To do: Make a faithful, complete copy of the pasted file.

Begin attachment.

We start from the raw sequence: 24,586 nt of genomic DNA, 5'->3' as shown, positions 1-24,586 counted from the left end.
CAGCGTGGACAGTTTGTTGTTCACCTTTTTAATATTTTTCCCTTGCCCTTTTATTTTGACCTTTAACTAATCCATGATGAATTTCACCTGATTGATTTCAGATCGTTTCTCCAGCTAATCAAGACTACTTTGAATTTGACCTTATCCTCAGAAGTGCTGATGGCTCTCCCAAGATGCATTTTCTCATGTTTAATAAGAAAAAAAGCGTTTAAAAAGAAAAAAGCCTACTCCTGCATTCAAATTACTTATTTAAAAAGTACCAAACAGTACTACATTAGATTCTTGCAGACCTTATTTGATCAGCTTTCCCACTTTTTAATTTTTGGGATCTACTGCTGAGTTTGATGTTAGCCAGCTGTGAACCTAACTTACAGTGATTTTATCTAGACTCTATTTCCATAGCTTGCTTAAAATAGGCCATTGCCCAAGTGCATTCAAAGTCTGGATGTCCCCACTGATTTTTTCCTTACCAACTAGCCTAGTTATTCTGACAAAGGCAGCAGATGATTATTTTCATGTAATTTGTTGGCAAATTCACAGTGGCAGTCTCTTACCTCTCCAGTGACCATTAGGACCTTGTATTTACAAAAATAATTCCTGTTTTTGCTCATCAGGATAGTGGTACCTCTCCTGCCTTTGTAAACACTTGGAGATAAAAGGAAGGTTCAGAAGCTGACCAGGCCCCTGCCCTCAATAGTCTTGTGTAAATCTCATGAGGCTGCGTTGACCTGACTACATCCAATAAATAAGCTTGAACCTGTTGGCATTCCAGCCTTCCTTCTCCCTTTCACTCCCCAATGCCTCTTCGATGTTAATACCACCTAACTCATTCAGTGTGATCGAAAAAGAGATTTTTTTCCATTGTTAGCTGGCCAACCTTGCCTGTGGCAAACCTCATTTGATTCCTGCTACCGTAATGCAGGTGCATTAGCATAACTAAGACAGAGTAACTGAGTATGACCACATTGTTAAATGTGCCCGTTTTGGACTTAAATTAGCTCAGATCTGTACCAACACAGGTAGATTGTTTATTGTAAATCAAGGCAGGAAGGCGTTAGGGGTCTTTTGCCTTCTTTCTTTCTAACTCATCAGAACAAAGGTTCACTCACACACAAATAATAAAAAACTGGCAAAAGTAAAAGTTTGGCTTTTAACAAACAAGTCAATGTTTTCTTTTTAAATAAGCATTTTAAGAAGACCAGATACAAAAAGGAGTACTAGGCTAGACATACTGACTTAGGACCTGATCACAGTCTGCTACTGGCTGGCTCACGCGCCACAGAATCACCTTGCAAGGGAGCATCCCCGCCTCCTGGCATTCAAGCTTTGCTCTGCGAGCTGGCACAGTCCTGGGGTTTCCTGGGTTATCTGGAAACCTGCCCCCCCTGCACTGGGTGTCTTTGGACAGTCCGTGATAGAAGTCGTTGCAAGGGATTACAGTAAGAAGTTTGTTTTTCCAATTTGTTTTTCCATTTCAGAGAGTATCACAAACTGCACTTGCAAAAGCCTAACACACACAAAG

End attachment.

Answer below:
We start from the raw sequence: 24,586 nt of genomic DNA, 5'->3' as shown, positions 1-24,586 counted from the left end.
CAGCGTGGACAGTTTGTTGTTCACCTTTTTAATATTTTTCCCTTGCCCTTTTATTTTGACCTTTAACTAATCCATGATGAATTTCACCTGATTGATTTCAGATCGTTTCTCCAGCTAATCAAGACTACTTTGAATTTGACCTTATCCTCAGAAGTGCTGATGGCTCTCCCAAGATGCATTTTCTCATGTTTAATAAGAAAAAAAGCGTTTAAAAAGAAAAAAGCCTACTCCTGCATTCAAATTACTTATTTAAAAAGTACCAAACAGTACTACATTAGATTCTTGCAGACCTTATTTGATCAGCTTTCCCACTTTTTAATTTTTGGGATCTACTGCTGAGTTTGATGTTAGCCAGCTGTGAACCTAACTTACAGTGATTTTATCTAGACTCTATTTCCATAGCTTGCTTAAAATAGGCCATTGCCCAAGTGCATTCAAAGTCTGGATGTCCCCACTGATTTTTTCCTTACCAACTAGCCTAGTTATTCTGACAAAGGCAGCAGATGATTATTTTCATGTAATTTGTTGGCAAATTCACAGTGGCAGTCTCTTACCTCTCCAGTGACCATTAGGACCTTGTATTTACAAAAATAATTCCTGTTTTTGCTCATCAGGATAGTGGTACCTCTCCTGCCTTTGTAAACACTTGGAGATAAAAGGAAGGTTCAGAAGCTGACCAGGCCCCTGCCCTCAATAGTCTTGTGTAAATCTCATGAGGCTGCGTTGACCTGACTACATCCAATAAATAAGCTTGAACCTGTTGGCATTCCAGCCTTCCTTCTCCCTTTCACTCCCCAATGCCTCTTCGATGTTAATACCACCTAACTCATTCAGTGTGATCGAAAAAGAGATTTTTTTCCATTGTTAGCTGGCCAACCTTGCCTGTGGCAAACCTCATTTGATTCCTGCTACCGTAATGCAGGTGCATTAGCATAACTAAGACAGAGTAACTGAGTATGACCACATTGTTAAATGTGCCCGTTTTGGACTTAAATTAGCTCAGATCTGTACCAACACAGGTAGATTGTTTATTGTAAATCAAGGCAGGAAGGCGTTAGGGGTCTTTTGCCTTCTTTCTTTCTAACTCATCAGAACAAAGGTTCACTCACACACAAATAATAAAAAACTGGCAAAAGTAAAAGTTTGGCTTTTAACAAACAAGTCAATGTTTTCTTTTTAAATAAGCATTTTAAGAAGACCAGATACAAAAAGGAGTACTAGGCTAGACATACTGACTTAGGACCTGATCACAGTCTGCTACTGGCTGGCTCACGCGCCACAGAATCACCTTGCAAGGGAGCATCCCCGCCTCCTGGCATTCAAGCTTTGCTCTGCGAGCTGGCACAGTCCTGGGGTTTCCTGGGTTATCTGGAAACCTGCCCCCCCTGCACTGGGTGTCTTTGGACAGTCCGTGATAGAAGTCGTTGCAAGGGATTACAGTAAGAAGTTTGTTTTTCCAATTTGTTTTTCCATTTCAGAGAGTATCACAAACTGCACTTGCAAAAGCCTAACACACACAAAG